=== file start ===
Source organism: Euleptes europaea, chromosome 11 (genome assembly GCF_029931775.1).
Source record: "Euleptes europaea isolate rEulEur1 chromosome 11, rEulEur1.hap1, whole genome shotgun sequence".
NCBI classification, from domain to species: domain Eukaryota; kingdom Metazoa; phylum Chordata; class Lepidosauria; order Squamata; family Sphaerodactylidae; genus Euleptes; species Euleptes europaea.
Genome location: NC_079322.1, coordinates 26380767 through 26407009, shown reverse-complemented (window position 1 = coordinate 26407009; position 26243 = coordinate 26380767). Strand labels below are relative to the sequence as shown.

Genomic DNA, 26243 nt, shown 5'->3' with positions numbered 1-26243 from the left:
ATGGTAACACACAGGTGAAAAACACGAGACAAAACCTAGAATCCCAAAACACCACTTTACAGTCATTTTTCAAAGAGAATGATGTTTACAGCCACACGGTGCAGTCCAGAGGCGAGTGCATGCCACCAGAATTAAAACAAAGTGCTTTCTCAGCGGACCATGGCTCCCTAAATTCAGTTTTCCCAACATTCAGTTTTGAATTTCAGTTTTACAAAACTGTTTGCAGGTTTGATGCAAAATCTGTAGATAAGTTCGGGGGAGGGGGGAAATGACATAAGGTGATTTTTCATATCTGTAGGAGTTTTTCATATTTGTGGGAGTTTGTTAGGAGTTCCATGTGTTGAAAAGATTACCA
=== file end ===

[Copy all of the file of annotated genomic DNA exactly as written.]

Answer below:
Source organism: Euleptes europaea, chromosome 11 (genome assembly GCF_029931775.1).
Source record: "Euleptes europaea isolate rEulEur1 chromosome 11, rEulEur1.hap1, whole genome shotgun sequence".
NCBI classification, from domain to species: domain Eukaryota; kingdom Metazoa; phylum Chordata; class Lepidosauria; order Squamata; family Sphaerodactylidae; genus Euleptes; species Euleptes europaea.
Genome location: NC_079322.1, coordinates 26380767 through 26407009, shown reverse-complemented (window position 1 = coordinate 26407009; position 26243 = coordinate 26380767). Strand labels below are relative to the sequence as shown.

Genomic DNA, 26243 nt, shown 5'->3' with positions numbered 1-26243 from the left:
ATGGTAACACACAGGTGAAAAACACGAGACAAAACCTAGAATCCCAAAACACCACTTTACAGTCATTTTTCAAAGAGAATGATGTTTACAGCCACACGGTGCAGTCCAGAGGCGAGTGCATGCCACCAGAATTAAAACAAAGTGCTTTCTCAGCGGACCATGGCTCCCTAAATTCAGTTTTCCCAACATTCAGTTTTGAATTTCAGTTTTACAAAACTGTTTGCAGGTTTGATGCAAAATCTGTAGATAAGTTCGGGGGAGGGGGGAAATGACATAAGGTGATTTTTCATATCTGTAGGAGTTTTTCATATTTGTGGGAGTTTGTTAGGAGTTCCATGTGTTGAAAAGATTACCA